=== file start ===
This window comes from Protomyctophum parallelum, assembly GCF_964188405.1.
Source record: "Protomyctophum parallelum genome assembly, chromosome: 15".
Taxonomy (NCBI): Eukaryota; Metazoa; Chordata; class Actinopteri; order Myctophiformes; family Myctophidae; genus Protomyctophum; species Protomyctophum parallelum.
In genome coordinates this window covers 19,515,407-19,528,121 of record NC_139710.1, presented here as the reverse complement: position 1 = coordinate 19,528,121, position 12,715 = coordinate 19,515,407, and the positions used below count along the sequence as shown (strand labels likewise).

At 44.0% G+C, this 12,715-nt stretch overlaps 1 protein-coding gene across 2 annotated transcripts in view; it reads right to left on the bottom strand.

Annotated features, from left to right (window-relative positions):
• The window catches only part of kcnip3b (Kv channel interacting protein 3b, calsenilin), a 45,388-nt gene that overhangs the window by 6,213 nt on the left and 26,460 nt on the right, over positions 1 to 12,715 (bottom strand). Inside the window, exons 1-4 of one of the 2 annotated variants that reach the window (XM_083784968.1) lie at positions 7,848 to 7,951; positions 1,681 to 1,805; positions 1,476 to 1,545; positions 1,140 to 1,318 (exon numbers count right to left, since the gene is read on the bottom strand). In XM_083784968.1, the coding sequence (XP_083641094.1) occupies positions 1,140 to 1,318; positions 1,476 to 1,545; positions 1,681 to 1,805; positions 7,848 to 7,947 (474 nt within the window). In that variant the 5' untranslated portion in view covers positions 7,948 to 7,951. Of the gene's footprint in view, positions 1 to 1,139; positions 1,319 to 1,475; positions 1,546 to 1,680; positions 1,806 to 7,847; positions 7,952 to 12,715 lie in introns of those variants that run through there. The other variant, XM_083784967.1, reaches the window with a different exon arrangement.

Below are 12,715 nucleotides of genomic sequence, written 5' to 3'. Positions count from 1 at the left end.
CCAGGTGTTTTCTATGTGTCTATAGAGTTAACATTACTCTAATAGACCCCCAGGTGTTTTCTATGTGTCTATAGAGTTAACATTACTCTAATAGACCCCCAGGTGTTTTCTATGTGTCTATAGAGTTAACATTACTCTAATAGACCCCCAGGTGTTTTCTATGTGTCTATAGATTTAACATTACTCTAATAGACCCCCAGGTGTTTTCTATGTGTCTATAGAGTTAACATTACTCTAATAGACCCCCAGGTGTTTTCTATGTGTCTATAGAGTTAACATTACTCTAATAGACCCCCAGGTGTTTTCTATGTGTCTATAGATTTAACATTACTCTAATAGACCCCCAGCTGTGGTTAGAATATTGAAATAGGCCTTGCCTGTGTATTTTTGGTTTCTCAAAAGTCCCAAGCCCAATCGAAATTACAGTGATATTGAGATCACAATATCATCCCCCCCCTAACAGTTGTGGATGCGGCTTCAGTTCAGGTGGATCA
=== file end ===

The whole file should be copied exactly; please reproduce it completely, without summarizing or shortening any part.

This window comes from Protomyctophum parallelum, assembly GCF_964188405.1.
Source record: "Protomyctophum parallelum genome assembly, chromosome: 15".
Taxonomy (NCBI): Eukaryota; Metazoa; Chordata; class Actinopteri; order Myctophiformes; family Myctophidae; genus Protomyctophum; species Protomyctophum parallelum.
In genome coordinates this window covers 19,515,407-19,528,121 of record NC_139710.1, presented here as the reverse complement: position 1 = coordinate 19,528,121, position 12,715 = coordinate 19,515,407, and the positions used below count along the sequence as shown (strand labels likewise).

At 44.0% G+C, this 12,715-nt stretch overlaps 1 protein-coding gene across 2 annotated transcripts in view; it reads right to left on the bottom strand.

Annotated features, from left to right (window-relative positions):
• The window catches only part of kcnip3b (Kv channel interacting protein 3b, calsenilin), a 45,388-nt gene that overhangs the window by 6,213 nt on the left and 26,460 nt on the right, over positions 1 to 12,715 (bottom strand). Inside the window, exons 1-4 of one of the 2 annotated variants that reach the window (XM_083784968.1) lie at positions 7,848 to 7,951; positions 1,681 to 1,805; positions 1,476 to 1,545; positions 1,140 to 1,318 (exon numbers count right to left, since the gene is read on the bottom strand). In XM_083784968.1, the coding sequence (XP_083641094.1) occupies positions 1,140 to 1,318; positions 1,476 to 1,545; positions 1,681 to 1,805; positions 7,848 to 7,947 (474 nt within the window). In that variant the 5' untranslated portion in view covers positions 7,948 to 7,951. Of the gene's footprint in view, positions 1 to 1,139; positions 1,319 to 1,475; positions 1,546 to 1,680; positions 1,806 to 7,847; positions 7,952 to 12,715 lie in introns of those variants that run through there. The other variant, XM_083784967.1, reaches the window with a different exon arrangement.

Below are 12,715 nucleotides of genomic sequence, written 5' to 3'. Positions count from 1 at the left end.
CCAGGTGTTTTCTATGTGTCTATAGAGTTAACATTACTCTAATAGACCCCCAGGTGTTTTCTATGTGTCTATAGAGTTAACATTACTCTAATAGACCCCCAGGTGTTTTCTATGTGTCTATAGAGTTAACATTACTCTAATAGACCCCCAGGTGTTTTCTATGTGTCTATAGATTTAACATTACTCTAATAGACCCCCAGGTGTTTTCTATGTGTCTATAGAGTTAACATTACTCTAATAGACCCCCAGGTGTTTTCTATGTGTCTATAGAGTTAACATTACTCTAATAGACCCCCAGGTGTTTTCTATGTGTCTATAGATTTAACATTACTCTAATAGACCCCCAGCTGTGGTTAGAATATTGAAATAGGCCTTGCCTGTGTATTTTTGGTTTCTCAAAAGTCCCAAGCCCAATCGAAATTACAGTGATATTGAGATCACAATATCATCCCCCCCCTAACAGTTGTGGATGCGGCTTCAGTTCAGGTGGATCA